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P E O P L E | C O M M U N I T Y | C U LT U R E

WAVE Summer 2018

SURF'S UP

PATRICK SALAMON MAKES HANDCRAFTED WOODEN SURFBOARDS – WHEN HE'S NOT CATCHING A WAVE HIMSELF

BEE YOURSELF

GORDON CYR'S BLACK CREEK HOME IS A HIVE OF ACTIVITY – LITERALLY

THE TRAILMASTER

DAN CLEMENTS BUILT MANY OF THE TRAILS IN THE SNOWDEN DEMOSTRATION FOREST

CAMPBELL RIVER | DISCOVERY ISLANDS | TRI PORT AREA


! m a e T m Drea

COME MEET THE

We want to extend and invitation to meet our team at Campbell River Honda! The only thing we love more than cars is people! Come on in and see what Honda has to offer! Whether it’s for now, down the road or just to see how much Honda’s have changed over the years! Louis Estey Sales Manager Louis has been with Honda for just over 3 years. He’s thrilled to manage his dream team at the dealership. They train day and night on how best to care for their customers and help everyone get into the vehicle of their dreams!

Jastin Dhaliwal Business Manager

COME JOIN

Jastin has been with Honda for nearly a year now and is already one of the best finance managers in the industry! He works all hours of the day working with and fighting against the banks to get everyone the best approval possible.

THE HONDA FAMILY Kerry Lewis Sales Consultant

Local Business for

Kerry has been working with Honda for over 20 years and his knowledge really shows it. Being the Honda sage of the dealership, any questions from history to new technology, he is your man.

Brandon Viskovich Sales Consultant Brandon has been with us for a year and his passion and dedication towards his customers is unmatched! He is very proficient with his product knowledge but it’s his heart that makes him as successful as he is.

Shaun Corkum Sales Consultant Shaun is our Rookie, he’s very passionate about his new career and wants to provide a great life for his family. He’s excited to work with you and to show you what true customer service looks like!

Our main focus is and always will be to work for the customer and also to make the searching and buying process as fun and informative as possible.

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12 18 8 EDITOR JOCELYN DOLL

PUBLISHER CHRISSIE BOWKER

jocelyn.doll@campbellrivermirror.com A full-time multi-media journalist at the Campbell River Mirror, Doll is excited to work with the team that endeavours to put together a beautiful and impactful magazine.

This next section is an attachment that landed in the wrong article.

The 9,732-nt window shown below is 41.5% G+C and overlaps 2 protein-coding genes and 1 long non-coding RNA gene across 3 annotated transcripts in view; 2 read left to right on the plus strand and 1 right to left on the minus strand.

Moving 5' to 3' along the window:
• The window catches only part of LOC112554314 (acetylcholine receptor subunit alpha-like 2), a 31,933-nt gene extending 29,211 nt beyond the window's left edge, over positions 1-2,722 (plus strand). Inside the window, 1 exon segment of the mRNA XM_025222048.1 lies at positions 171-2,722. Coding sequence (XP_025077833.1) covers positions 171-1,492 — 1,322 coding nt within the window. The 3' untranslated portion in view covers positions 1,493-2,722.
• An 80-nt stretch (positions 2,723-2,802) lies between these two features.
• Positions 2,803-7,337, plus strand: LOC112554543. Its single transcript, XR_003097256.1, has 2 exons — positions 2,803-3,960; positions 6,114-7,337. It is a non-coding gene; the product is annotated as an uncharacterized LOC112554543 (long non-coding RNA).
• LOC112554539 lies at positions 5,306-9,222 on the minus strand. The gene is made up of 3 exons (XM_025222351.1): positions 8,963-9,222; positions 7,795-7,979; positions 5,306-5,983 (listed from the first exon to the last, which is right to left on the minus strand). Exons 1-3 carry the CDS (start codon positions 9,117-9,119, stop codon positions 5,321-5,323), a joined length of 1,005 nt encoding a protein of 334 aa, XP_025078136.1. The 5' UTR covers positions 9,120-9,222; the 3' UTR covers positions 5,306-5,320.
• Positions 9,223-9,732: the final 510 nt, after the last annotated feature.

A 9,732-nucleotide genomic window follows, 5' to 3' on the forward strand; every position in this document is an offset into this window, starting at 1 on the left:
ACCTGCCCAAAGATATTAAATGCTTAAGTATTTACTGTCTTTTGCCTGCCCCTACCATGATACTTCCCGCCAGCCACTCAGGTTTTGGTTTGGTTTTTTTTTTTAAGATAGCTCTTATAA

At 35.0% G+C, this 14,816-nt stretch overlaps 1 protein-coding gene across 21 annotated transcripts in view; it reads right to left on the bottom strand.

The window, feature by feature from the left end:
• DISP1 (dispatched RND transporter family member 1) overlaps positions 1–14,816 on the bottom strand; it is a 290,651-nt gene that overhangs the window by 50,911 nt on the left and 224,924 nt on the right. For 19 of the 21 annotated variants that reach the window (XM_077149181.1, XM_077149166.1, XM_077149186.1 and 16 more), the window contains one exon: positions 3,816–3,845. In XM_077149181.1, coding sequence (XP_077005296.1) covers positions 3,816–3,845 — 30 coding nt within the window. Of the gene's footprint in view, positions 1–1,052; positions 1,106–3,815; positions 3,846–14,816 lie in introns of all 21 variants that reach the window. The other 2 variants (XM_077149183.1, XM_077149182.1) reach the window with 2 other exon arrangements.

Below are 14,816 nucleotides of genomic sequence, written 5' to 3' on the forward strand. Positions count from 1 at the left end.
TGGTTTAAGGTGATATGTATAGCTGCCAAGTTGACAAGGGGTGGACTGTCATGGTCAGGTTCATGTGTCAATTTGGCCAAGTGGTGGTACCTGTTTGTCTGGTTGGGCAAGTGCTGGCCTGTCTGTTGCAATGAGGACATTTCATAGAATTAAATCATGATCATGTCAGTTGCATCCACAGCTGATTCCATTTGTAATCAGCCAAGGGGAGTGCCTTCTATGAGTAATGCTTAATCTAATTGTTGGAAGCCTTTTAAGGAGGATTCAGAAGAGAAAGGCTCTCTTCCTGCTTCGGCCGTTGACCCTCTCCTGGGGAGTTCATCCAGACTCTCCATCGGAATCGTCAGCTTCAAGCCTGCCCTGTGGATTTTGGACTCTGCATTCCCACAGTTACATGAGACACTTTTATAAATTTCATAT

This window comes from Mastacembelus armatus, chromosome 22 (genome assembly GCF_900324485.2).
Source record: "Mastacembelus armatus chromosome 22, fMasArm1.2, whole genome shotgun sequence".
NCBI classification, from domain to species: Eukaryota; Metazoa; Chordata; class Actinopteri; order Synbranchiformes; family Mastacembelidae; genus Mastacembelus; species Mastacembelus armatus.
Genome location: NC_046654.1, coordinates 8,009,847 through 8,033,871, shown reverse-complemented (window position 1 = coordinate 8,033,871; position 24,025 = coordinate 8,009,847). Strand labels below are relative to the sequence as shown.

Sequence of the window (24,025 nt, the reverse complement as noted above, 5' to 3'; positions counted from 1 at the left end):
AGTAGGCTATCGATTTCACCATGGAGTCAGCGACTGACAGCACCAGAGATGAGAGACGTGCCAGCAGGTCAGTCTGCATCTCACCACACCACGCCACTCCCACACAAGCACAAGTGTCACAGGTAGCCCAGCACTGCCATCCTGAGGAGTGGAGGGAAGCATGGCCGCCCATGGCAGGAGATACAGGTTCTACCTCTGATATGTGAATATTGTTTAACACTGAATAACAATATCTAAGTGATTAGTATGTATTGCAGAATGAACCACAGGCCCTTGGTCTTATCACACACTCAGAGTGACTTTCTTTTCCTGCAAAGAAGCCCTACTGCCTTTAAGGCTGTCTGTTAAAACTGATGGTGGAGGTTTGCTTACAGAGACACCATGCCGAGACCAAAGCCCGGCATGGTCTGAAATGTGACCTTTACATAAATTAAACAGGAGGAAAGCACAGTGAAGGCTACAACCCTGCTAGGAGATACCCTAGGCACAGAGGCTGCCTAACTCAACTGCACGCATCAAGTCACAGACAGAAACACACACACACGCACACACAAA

chrissie.bowker@blackpress.ca Director of Product Development

GRAPHIC DESIGN TAMMY ROBINSON

CREATIVE DIRECTOR ALI RODDAM

tammy.robinson@campbellrivermirror.com An award wining full time graphic designer with the Campbell River Mirror with over 13 years experience.

ali.roddam@blackpress.ca An experienced photographer, writer, and entrepreneur based in Black Creek.

Magazines, Digital and Events for Black Press, North Island.

Wave is produced by:

CONTRIBUTORS ALISA HOWLETT A journalist and communications professional based in Victoria. HANNA PETERSEN Reporter for the North Island Gazette KRISTINE SALZMANN A freelance writer based out of the Lower Mainland TYSON WHITNEY Journalist for the North Island Gazette.

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ADVERTISING SALES GINA COOPER gina.cooperr@campbellrivermirror.com JACQUIE DUNS jacquie.duns@campbellrivermirror.com LISA HARRISON lisa.harrison@blackpress.ca DEREK MOUL derek.moul@campbellrivermirror.com

a division of

Available online: campbellrivermirror.com/eeditions/ PHONE: 1-250-287-9227 MAILING ADDRESS: 104-250 Dogwood Street, Campbell River BC V9W 2X9 Wave magazine is published quarterly by Black Press. The points of view or opinions expressed herein are those of the authors and do not necessarily reflect the views of the publisher of Wave. The contents of Wave magazine are protected by copyright, including the designed advertising. Reproduction is prohibited without written consent of the publisher.


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CONTENTS

SUMMER 2018 EDITION  08

12

18

SURF CULTURE

23 Campbell River's surfing scene is enhanced by Patrick Salamon's handcrafted boards

ALEX WITCOMBE

Artist's whimsical driftwood sculptures have transformed from a pleasant passtime into a new livelihood

MOUNTAIN MENTORS

They weren't big on protocol and titles but loosly-affiliated club mentored Campbell River's rock climbing scene

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PORT HARDY FD 50TH

Fifty years of fighting fires, saving property and keeping people safe

POLLINATION FOR THE NATION

40

Jack Springer has seen Campbell River's whale watching industry grow from infancy to a major tourism draw

Gordon Cyr has been raising 44 mason bees since 1997 on his seven-acre hobby farm

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SNOWDEN FOREST TRAILS

One man started it all but the upkeep of mountain bike trails now a community effort

CAMPBELL RIVER WHALE WATCHING

10 QUESTIONS

Vicky Chainey Gagnon on amplifying the coices of local artists, the secret to happiness and other important questions

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FEED YOUR FACE FEED YOUR CRAFTING SURFBOARDS FACE IN HIS GARAGE

PATRICK SALAMON USES RECLAIMED WOOD TO MAKE PIECES OF USEABLE ART BY JOCELYN DOLL PHOTOS BY DAVID MARTIN

“I needed something to keep me going, keep me in that frame of mind before I could take a trip, so I started making surfboards,” Salamon said. Having worked as a carpenter in the past, Salamon had the fundamental skills down and learned the rest by watching Youtube videos and reading books. After that it was trial and error. “I have gone through a fair number